|LETTER TO THE EDITOR
|Ahead of print publication
Utility of wood's lamp in intertrigo
Ishan Agrawal, Maitreyee Panda
Department of Dermatology, IMS and SUM Hospital, Siksha O Anusandhan University, Bhubaneswar, Odisha, India
|Date of Submission||19-Jan-2021|
|Date of Decision||04-Mar-2021|
|Date of Acceptance||06-Mar-2021|
|Date of Web Publication||02-Aug-2021|
Department of Dermatology, IMS and SUM Hospital, K-8, Kalinga Nagar, Bhubaneswar - 751 003, Odisha
Source of Support: None, Conflict of Interest: None
Intertrigo is caused due to friction on opposing skin surfaces in adjunct with moisture trapped in the skin folds. It presents as chronic erythematous desquamation associated with malodor, maceration, variable edema, and vesiculopustular lesions. Associated symptoms include burning, pruritus, or pain. We report a case of gram-negative toe web infection wherein Wood's lamp proved as a noninvasive and cost-effective diagnostic modality, helping in early and accurate diagnosis.
A 52-year-old male presented with pruritic macerated superficial erosion of the first interdigital space of the right foot for 6 months duration. The affected area was sharply demarcated from the normal skin and showed maceration with reddish granulation tissue at the base [Figure 1]a and [Figure 1]b. There were no satellite lesions. The nail of the great toe appeared dystrophic. The patient was treated with antifungals (tab fluconazole and topical sertaconazole) with a provisional diagnosis of erosio interdigitalis blastomycetica. Other differentials included causes of nonhealing erosions such as cutaneous tuberculosis, leprosy, chronic insult dermatitis, and ulcerative lupus vulgaris. No clinical improvement was seen after 2 weeks.
|Figure 1: (a) Maceration in the first interdigital space of the right foot. (b) Plantar aspect of the interdigital space|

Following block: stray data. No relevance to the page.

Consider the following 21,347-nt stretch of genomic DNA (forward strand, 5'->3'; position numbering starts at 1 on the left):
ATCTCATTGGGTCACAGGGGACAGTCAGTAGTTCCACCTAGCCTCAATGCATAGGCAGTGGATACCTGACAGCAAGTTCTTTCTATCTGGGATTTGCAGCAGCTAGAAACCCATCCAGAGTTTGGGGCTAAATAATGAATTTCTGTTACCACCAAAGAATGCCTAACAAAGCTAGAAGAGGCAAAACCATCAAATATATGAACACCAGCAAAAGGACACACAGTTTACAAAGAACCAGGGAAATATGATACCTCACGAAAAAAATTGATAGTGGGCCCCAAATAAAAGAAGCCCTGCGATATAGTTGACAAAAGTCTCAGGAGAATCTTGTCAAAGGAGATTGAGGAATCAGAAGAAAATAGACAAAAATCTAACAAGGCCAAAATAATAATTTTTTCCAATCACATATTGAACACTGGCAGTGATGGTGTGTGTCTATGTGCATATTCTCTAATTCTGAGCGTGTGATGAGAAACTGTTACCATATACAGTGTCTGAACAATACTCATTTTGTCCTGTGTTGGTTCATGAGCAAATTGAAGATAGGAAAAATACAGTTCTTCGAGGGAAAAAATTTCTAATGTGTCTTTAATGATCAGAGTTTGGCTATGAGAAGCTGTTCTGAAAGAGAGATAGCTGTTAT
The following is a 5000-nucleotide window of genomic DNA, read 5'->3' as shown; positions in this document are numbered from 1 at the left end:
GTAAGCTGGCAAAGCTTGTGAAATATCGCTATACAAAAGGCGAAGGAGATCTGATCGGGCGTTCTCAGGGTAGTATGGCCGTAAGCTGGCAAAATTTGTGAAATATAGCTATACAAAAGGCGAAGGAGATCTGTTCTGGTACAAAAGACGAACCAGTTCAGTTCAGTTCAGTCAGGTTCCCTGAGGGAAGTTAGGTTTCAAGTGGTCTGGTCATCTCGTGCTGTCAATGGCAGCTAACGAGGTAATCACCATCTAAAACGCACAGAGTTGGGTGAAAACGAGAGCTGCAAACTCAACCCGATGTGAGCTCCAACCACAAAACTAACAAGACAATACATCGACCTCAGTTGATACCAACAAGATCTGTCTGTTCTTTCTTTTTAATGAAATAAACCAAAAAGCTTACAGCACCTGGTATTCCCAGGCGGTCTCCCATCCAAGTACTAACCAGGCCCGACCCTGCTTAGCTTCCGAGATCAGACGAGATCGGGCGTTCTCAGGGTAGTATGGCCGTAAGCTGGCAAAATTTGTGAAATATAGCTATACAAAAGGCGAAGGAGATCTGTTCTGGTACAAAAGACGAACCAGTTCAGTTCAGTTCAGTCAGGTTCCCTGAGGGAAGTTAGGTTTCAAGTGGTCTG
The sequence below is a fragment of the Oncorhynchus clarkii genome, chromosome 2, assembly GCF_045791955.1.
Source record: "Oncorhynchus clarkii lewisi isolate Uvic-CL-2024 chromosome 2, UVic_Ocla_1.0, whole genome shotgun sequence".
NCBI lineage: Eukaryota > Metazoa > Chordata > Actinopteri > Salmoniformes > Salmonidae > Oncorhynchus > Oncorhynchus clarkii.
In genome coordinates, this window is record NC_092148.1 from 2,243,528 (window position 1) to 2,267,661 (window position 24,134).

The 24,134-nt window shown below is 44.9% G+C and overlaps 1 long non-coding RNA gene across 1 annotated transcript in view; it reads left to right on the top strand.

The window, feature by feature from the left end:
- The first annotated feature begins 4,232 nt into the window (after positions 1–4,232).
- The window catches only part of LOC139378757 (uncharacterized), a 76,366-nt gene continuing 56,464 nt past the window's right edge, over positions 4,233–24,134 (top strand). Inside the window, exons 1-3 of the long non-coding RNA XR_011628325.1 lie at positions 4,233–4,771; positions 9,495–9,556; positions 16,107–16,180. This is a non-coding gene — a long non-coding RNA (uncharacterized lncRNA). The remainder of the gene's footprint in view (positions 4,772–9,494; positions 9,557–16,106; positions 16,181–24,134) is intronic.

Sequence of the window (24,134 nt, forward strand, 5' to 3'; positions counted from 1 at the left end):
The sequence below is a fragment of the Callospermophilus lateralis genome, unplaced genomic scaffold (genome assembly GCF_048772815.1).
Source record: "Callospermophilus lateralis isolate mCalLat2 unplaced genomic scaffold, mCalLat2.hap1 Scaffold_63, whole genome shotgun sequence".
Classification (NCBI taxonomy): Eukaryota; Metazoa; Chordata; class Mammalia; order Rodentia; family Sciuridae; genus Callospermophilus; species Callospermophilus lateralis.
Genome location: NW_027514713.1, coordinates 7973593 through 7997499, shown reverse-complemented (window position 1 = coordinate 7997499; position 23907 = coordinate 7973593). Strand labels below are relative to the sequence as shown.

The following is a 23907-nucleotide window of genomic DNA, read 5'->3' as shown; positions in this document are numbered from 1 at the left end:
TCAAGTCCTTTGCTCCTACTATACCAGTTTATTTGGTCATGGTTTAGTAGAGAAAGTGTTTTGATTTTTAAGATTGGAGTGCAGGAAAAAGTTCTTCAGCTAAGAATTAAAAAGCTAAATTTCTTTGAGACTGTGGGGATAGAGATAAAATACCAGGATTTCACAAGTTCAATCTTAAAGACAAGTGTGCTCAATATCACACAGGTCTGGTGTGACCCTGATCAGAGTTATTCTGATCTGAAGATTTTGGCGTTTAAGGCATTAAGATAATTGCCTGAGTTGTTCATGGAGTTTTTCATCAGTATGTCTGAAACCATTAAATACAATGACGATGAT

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Before culture was sent, we conducted few bedside tests including a 10% potassium hydroxide (KOH) mount and Wood's lamp. The former was negative, however, surprisingly Wood's lamp showed a clear greenish fluorescence over the lesional area with patchy coral-red fluorescence [Figure 2]a. Greenish fluorescence on Wood's lamp indicates tinea pedis and Pseudomonas infection.
|Figure 2: (a) Greenish fluorescence (green arrow) in the lesional skin with patchy red fluorescence (red arrow). (b) Visible reduction at end of 10 days|
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Since KOH ruled out tinea pedis, a diagnosis of mixed Pseudomonas and Corynaebacterium (coral red fluorescence) was made. The diagnosis was confirmed by Pseudomonas sps. growth on culture. The patient was started on oral ciprofloxacin 500 mg BD and topical nadifloxacin for 10 days, after which there was distinct clinical improvement [Figure 2]b. The patient was advised to keep the feet dry by using talcum powder.
Such clinical presentations have been reported with other gram-negative bacteria including Pseudomonas and also Corynaebacterium.
Pseudomonas exhibits greenish fluorescence due to the pigment pyoverdin (or fluorescein). Our case demonstrates the unfamiliar but handy use of Wood's lamp in the diagnosis of chronic erosions, sparing the need for more complex time consuming, and expensive modalities-like culture.
Declaration of patient consent
The authors certify that they have obtained all appropriate patient consent forms. In the form, the patient(s) has/have given his/her/their consent for his/her/their images and other clinical information to be reported in the journal. The patients understand that their names and initials will not be published and due efforts will be made to conceal their identity, but anonymity cannot be guaranteed.
Financial support and sponsorship
Conflicts of interest
There are no conflicts of interest.
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. Gram-negative bacterial toe web infection – A systematic review. Int J Lab Hematol 2016;38:42-9.
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[Figure 1], [Figure 2]